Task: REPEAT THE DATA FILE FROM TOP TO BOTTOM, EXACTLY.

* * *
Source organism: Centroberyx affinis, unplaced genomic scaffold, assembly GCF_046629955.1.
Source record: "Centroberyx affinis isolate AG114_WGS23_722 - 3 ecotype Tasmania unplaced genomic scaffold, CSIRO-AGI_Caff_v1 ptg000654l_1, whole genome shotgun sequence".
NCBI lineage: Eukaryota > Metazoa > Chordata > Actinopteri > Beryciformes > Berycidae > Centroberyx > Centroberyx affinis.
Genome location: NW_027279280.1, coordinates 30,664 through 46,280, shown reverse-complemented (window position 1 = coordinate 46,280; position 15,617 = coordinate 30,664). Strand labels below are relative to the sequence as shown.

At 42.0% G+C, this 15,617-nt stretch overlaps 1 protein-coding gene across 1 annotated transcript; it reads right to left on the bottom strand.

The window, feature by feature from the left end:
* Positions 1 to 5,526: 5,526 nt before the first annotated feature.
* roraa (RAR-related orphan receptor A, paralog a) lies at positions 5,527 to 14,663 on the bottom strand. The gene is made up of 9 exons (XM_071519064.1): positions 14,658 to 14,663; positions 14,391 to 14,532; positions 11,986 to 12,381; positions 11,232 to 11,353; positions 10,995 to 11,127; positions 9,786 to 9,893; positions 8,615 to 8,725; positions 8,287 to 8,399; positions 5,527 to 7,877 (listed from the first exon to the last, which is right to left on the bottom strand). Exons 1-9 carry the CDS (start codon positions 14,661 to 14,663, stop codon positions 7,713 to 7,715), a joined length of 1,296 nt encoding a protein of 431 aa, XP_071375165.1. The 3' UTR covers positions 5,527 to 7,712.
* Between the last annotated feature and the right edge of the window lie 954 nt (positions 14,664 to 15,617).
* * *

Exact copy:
Source organism: Centroberyx affinis, unplaced genomic scaffold, assembly GCF_046629955.1.
Source record: "Centroberyx affinis isolate AG114_WGS23_722 - 3 ecotype Tasmania unplaced genomic scaffold, CSIRO-AGI_Caff_v1 ptg000654l_1, whole genome shotgun sequence".
NCBI lineage: Eukaryota > Metazoa > Chordata > Actinopteri > Beryciformes > Berycidae > Centroberyx > Centroberyx affinis.
Genome location: NW_027279280.1, coordinates 30,664 through 46,280, shown reverse-complemented (window position 1 = coordinate 46,280; position 15,617 = coordinate 30,664). Strand labels below are relative to the sequence as shown.

At 42.0% G+C, this 15,617-nt stretch overlaps 1 protein-coding gene across 1 annotated transcript; it reads right to left on the bottom strand.

The window, feature by feature from the left end:
* Positions 1 to 5,526: 5,526 nt before the first annotated feature.
* roraa (RAR-related orphan receptor A, paralog a) lies at positions 5,527 to 14,663 on the bottom strand. The gene is made up of 9 exons (XM_071519064.1): positions 14,658 to 14,663; positions 14,391 to 14,532; positions 11,986 to 12,381; positions 11,232 to 11,353; positions 10,995 to 11,127; positions 9,786 to 9,893; positions 8,615 to 8,725; positions 8,287 to 8,399; positions 5,527 to 7,877 (listed from the first exon to the last, which is right to left on the bottom strand). Exons 1-9 carry the CDS (start codon positions 14,661 to 14,663, stop codon positions 7,713 to 7,715), a joined length of 1,296 nt encoding a protein of 431 aa, XP_071375165.1. The 3' UTR covers positions 5,527 to 7,712.
* Between the last annotated feature and the right edge of the window lie 954 nt (positions 14,664 to 15,617).